Food for thought from the Fed

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The Federal Reserve minutes for meetings held on the 3-4th May were released last night, and for markets that have been beaten up by rates volatility, they provided some interesting takeaways.

On the economy, the minutes revealed expectations that GDP growth would "rebound in the second quarter and advance at a solid pace over the remainder of the year". Meanwhile, although the Fed expects US GDP growth to slow in 2023 and 2024, it is likely to "remain well above potential over the projection period". The minutes also acknowledged that inflation would remain high but outlined predictions that PCE price inflation would fall to 4.3% this year and to 2.5% and 2.1%, respectively, in 2023 and 2024. Nevertheless, we should remember the Fed has a history of overly optimistic price predictions. 

However, the Fed's projected path of rate hikes, predictably, was the most interesting section for participants. Accordingly, Fed members were less hawkish than in recent meetings. Indeed, while two 50bp hikes seem pretty certain at the mid-June and late-July meetings (taking the upper bound to 2%), the minutes hinted that the Fed could pause afterwards, stating: "Many participants judged that expediting the removal of policy accommodation would leave the Committee well positioned later this year to assess the effects of policy firming and the extent to which economic developments warranted policy adjustments".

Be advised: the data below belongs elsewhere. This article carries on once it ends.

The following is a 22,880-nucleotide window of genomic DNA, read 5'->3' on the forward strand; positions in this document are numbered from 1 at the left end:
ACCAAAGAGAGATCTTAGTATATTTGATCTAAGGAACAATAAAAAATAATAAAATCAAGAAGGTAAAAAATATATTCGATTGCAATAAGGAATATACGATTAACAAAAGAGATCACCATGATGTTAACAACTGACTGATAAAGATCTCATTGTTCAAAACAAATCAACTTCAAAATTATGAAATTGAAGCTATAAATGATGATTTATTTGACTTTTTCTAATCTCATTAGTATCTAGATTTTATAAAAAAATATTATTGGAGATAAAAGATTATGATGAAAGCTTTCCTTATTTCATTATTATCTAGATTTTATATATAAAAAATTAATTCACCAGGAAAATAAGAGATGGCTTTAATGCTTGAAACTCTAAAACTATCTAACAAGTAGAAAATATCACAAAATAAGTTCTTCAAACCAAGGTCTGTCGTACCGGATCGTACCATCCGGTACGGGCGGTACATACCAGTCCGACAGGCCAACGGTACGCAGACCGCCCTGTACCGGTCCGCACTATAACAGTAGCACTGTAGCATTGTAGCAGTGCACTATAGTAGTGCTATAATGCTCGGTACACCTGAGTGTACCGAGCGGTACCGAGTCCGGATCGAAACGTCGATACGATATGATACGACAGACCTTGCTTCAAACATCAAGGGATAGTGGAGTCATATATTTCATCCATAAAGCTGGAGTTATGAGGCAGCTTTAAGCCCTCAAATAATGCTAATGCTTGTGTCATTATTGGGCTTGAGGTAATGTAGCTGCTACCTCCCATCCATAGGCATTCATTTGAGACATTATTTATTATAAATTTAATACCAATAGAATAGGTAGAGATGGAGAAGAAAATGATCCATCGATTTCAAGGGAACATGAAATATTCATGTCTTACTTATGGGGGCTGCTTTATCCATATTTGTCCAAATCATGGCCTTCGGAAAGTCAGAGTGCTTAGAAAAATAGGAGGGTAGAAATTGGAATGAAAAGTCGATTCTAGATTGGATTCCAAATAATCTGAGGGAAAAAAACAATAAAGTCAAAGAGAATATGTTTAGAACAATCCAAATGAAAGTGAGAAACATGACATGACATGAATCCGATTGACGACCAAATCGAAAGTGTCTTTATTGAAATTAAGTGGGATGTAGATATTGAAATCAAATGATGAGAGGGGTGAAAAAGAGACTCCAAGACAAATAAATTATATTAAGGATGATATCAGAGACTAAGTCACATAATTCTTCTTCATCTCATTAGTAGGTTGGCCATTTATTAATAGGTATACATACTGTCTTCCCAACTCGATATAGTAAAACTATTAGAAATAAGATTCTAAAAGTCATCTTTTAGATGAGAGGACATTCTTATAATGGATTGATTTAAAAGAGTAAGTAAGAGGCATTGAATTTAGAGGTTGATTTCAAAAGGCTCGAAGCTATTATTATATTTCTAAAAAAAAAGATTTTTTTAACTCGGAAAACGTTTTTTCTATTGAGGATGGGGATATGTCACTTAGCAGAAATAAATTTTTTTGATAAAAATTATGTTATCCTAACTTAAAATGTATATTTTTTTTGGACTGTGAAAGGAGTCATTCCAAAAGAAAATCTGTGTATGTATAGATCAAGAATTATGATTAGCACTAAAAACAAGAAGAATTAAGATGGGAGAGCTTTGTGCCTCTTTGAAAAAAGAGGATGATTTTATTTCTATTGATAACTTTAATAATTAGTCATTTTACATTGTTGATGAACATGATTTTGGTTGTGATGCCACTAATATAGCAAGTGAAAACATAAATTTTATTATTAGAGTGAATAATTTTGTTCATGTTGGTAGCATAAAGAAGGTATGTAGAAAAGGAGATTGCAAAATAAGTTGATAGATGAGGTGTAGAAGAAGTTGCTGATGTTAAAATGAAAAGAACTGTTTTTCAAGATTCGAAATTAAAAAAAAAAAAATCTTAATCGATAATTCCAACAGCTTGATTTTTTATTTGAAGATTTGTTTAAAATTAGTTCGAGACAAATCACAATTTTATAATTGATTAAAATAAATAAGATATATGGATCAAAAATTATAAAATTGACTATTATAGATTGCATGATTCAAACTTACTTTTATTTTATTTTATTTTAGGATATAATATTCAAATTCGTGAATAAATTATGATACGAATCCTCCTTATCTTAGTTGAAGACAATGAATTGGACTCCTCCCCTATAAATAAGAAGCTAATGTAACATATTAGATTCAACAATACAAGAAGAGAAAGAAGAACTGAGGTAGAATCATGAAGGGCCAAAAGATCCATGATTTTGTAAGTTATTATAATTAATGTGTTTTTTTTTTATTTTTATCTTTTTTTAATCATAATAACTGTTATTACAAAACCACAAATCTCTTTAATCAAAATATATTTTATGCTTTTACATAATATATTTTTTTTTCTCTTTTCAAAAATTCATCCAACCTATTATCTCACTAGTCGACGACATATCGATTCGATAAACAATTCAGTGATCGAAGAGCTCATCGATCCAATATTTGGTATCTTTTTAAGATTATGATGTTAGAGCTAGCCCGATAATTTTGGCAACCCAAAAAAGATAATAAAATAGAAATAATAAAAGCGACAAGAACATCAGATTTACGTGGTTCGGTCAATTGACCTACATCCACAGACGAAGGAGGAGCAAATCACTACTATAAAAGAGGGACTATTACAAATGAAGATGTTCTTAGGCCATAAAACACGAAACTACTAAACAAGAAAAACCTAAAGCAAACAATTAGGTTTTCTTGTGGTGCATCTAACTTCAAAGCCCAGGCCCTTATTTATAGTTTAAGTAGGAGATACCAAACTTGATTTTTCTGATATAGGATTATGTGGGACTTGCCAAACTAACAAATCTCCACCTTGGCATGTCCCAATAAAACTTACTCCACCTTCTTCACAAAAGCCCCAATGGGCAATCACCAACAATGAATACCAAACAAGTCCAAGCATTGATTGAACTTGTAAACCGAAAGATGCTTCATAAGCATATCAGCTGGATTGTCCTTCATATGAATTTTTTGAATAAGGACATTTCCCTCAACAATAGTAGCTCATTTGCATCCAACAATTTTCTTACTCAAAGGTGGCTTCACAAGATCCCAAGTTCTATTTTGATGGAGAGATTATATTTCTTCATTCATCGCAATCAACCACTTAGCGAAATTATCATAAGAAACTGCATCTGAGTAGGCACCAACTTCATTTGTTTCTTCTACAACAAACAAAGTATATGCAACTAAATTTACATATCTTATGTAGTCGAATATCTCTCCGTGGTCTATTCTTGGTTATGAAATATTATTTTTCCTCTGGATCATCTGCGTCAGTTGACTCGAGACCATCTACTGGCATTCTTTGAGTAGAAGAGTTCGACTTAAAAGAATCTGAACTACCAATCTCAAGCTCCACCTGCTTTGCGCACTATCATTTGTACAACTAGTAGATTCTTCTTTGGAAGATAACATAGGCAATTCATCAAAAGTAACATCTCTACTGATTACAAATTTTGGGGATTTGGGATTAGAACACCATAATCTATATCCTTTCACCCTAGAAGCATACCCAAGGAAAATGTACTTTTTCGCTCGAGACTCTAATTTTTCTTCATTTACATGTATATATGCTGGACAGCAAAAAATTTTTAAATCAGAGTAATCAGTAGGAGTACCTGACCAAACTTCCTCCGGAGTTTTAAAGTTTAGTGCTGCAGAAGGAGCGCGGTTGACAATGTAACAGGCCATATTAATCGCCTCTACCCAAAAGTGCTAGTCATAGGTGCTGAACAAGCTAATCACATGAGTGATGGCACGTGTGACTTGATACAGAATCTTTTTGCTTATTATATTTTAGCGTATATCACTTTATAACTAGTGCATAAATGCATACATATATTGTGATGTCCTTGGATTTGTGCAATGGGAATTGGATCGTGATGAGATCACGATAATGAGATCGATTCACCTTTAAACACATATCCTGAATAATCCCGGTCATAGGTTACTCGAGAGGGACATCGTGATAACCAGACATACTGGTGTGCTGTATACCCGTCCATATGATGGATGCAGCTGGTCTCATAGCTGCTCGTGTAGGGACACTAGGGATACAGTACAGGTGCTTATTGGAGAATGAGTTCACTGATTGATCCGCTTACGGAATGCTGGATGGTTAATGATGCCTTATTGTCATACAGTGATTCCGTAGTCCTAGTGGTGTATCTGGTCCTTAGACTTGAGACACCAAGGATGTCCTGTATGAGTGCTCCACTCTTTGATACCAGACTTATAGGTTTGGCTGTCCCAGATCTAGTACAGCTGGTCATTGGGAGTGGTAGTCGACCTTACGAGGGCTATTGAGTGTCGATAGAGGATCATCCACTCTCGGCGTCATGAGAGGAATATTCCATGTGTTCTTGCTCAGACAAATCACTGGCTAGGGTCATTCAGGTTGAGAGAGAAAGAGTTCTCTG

The rate path is certainly higher, with the median survey from respondents expecting the midpoint target rate to peak at 3.13%. However, a pause at 2% would be somewhat of a surprise; the Neutral rate (i.e. neither accommodative nor restrictive) is probably around 2.5%. Moreover, given the need to lower inflation, we would expect the Fed to continue hiking before pausing when interest rates reach 2.5%. Of course, any pause would be data dependent, but given the hawkishness of Fed voters recently, even the suggestion of a break would provide relief for Treasuries and credit.  

These comments come at an interesting time for markets, as they coincide with important insights on the health of US consumers that suggest recent pessimism might be overdone. We think that the large US banks probably have the best insight into the health of the US consumer, as they service all cohorts of the population and all sectors. Therefore, comments from Bank of America (BoA) CEO Brian Moynihan stating that BoA's customers are yet to spend significant stimulus money, possess higher deposits than a year ago and are spending more, support the view that the US economy remains relatively healthy. These comments followed the JP Morgan CEO, Jamie Dimon, saying that the US economy remained strong and "credit looks really good". The sources of these comments are well-regarded and mean investors have reason to reconsider the growing view that the US economy was heading for a hard landing. For completeness, the Fed minutes also noted that "borrower credit quality continued to be strong overall", credit remains widely available, corporate default rates are very low, and rating migrations are still positive.

For market participants increasingly worrying about a US recession and the uber hawkishness of the Fed, the recent minutes and consumer robustness provides some points to ponder, especially as both rates and credit markets have been affected by poor investor sentiment. As we mentioned before, this is unusual and when correlations re-emerge, it is often followed by a relief rally. Whether this materialises or not probably depends on the direction of fund flows, but based on the threadbare dealer inventory, ample supply won't necessarily meet positive flows, potentially leading to higher prices.





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